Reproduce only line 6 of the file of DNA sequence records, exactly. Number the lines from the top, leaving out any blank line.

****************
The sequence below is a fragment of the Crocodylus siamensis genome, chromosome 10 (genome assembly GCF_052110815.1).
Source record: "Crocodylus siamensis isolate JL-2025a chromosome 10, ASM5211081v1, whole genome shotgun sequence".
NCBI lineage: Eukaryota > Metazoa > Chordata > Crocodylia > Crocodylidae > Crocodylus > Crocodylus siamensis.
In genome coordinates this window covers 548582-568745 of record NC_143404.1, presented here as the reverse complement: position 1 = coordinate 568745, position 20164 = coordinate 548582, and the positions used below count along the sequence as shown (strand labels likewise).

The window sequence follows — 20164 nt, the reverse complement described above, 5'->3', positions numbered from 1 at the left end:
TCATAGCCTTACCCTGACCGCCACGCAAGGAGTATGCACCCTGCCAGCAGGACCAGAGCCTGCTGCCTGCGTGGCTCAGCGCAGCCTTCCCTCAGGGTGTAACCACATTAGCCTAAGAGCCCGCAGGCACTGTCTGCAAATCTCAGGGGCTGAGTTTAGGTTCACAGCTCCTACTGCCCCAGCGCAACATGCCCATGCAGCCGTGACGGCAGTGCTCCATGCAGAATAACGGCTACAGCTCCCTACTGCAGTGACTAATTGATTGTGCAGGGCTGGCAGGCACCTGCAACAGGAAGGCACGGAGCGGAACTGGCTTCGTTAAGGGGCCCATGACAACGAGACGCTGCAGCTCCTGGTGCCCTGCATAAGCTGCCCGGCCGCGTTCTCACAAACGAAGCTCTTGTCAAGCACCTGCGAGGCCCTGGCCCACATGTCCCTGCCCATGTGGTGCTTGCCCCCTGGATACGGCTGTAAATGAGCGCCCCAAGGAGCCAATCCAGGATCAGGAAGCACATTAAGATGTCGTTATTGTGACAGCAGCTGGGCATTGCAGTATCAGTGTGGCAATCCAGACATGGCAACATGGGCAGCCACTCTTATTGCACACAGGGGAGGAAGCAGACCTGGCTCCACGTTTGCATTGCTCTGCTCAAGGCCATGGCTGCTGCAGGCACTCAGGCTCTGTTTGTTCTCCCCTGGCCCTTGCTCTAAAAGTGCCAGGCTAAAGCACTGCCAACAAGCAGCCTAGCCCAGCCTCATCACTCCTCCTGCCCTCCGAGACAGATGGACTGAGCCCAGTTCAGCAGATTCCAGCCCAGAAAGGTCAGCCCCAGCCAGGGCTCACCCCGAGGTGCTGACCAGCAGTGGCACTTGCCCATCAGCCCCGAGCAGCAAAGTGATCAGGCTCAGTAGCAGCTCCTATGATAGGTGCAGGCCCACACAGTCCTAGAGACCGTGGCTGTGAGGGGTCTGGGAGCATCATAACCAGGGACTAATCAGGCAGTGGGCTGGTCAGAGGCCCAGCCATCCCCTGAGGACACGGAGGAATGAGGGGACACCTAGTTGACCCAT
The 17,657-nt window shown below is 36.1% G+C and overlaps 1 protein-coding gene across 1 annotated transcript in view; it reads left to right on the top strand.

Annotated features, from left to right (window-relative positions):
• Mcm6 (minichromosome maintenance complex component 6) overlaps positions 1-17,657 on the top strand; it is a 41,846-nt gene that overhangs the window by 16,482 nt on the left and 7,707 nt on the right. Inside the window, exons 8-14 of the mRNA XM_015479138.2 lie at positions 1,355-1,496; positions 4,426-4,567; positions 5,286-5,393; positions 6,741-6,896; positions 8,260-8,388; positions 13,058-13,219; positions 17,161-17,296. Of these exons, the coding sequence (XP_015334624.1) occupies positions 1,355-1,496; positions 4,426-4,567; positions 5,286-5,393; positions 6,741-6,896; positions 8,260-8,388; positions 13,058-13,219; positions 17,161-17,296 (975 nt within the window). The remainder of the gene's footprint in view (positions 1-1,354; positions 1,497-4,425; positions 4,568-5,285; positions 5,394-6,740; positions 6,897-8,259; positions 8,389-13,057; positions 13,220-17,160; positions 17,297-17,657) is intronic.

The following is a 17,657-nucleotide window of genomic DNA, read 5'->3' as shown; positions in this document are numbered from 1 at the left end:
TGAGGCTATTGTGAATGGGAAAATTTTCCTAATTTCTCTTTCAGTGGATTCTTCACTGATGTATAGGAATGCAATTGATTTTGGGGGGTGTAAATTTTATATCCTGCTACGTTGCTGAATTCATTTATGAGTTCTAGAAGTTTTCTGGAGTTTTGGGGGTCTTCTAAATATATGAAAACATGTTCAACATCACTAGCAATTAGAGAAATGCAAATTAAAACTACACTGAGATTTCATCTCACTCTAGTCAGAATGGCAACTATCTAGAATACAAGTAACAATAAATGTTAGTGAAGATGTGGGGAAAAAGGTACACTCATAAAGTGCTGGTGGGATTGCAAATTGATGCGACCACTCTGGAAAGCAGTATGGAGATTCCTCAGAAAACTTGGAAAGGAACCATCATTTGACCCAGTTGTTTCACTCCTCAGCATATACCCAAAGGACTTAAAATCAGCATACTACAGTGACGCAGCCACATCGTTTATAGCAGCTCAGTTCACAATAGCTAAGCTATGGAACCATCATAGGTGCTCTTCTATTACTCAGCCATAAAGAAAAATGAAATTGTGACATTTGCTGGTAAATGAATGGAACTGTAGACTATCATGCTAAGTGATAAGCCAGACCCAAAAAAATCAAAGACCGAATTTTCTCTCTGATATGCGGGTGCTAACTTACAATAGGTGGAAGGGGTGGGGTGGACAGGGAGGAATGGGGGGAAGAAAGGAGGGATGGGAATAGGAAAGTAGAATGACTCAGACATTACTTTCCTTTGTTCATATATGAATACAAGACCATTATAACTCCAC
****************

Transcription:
TCATAGCCTTACCCTGACCGCCACGCAAGGAGTATGCACCCTGCCAGCAGGACCAGAGCCTGCTGCCTGCGTGGCTCAGCGCAGCCTTCCCTCAGGGTGTAACCACATTAGCCTAAGAGCCCGCAGGCACTGTCTGCAAATCTCAGGGGCTGAGTTTAGGTTCACAGCTCCTACTGCCCCAGCGCAACATGCCCATGCAGCCGTGACGGCAGTGCTCCATGCAGAATAACGGCTACAGCTCCCTACTGCAGTGACTAATTGATTGTGCAGGGCTGGCAGGCACCTGCAACAGGAAGGCACGGAGCGGAACTGGCTTCGTTAAGGGGCCCATGACAACGAGACGCTGCAGCTCCTGGTGCCCTGCATAAGCTGCCCGGCCGCGTTCTCACAAACGAAGCTCTTGTCAAGCACCTGCGAGGCCCTGGCCCACATGTCCCTGCCCATGTGGTGCTTGCCCCCTGGATACGGCTGTAAATGAGCGCCCCAAGGAGCCAATCCAGGATCAGGAAGCACATTAAGATGTCGTTATTGTGACAGCAGCTGGGCATTGCAGTATCAGTGTGGCAATCCAGACATGGCAACATGGGCAGCCACTCTTATTGCACACAGGGGAGGAAGCAGACCTGGCTCCACGTTTGCATTGCTCTGCTCAAGGCCATGGCTGCTGCAGGCACTCAGGCTCTGTTTGTTCTCCCCTGGCCCTTGCTCTAAAAGTGCCAGGCTAAAGCACTGCCAACAAGCAGCCTAGCCCAGCCTCATCACTCCTCCTGCCCTCCGAGACAGATGGACTGAGCCCAGTTCAGCAGATTCCAGCCCAGAAAGGTCAGCCCCAGCCAGGGCTCACCCCGAGGTGCTGACCAGCAGTGGCACTTGCCCATCAGCCCCGAGCAGCAAAGTGATCAGGCTCAGTAGCAGCTCCTATGATAGGTGCAGGCCCACACAGTCCTAGAGACCGTGGCTGTGAGGGGTCTGGGAGCATCATAACCAGGGACTAATCAGGCAGTGGGCTGGTCAGAGGCCCAGCCATCCCCTGAGGACACGGAGGAATGAGGGGACACCTAGTTGACCCAT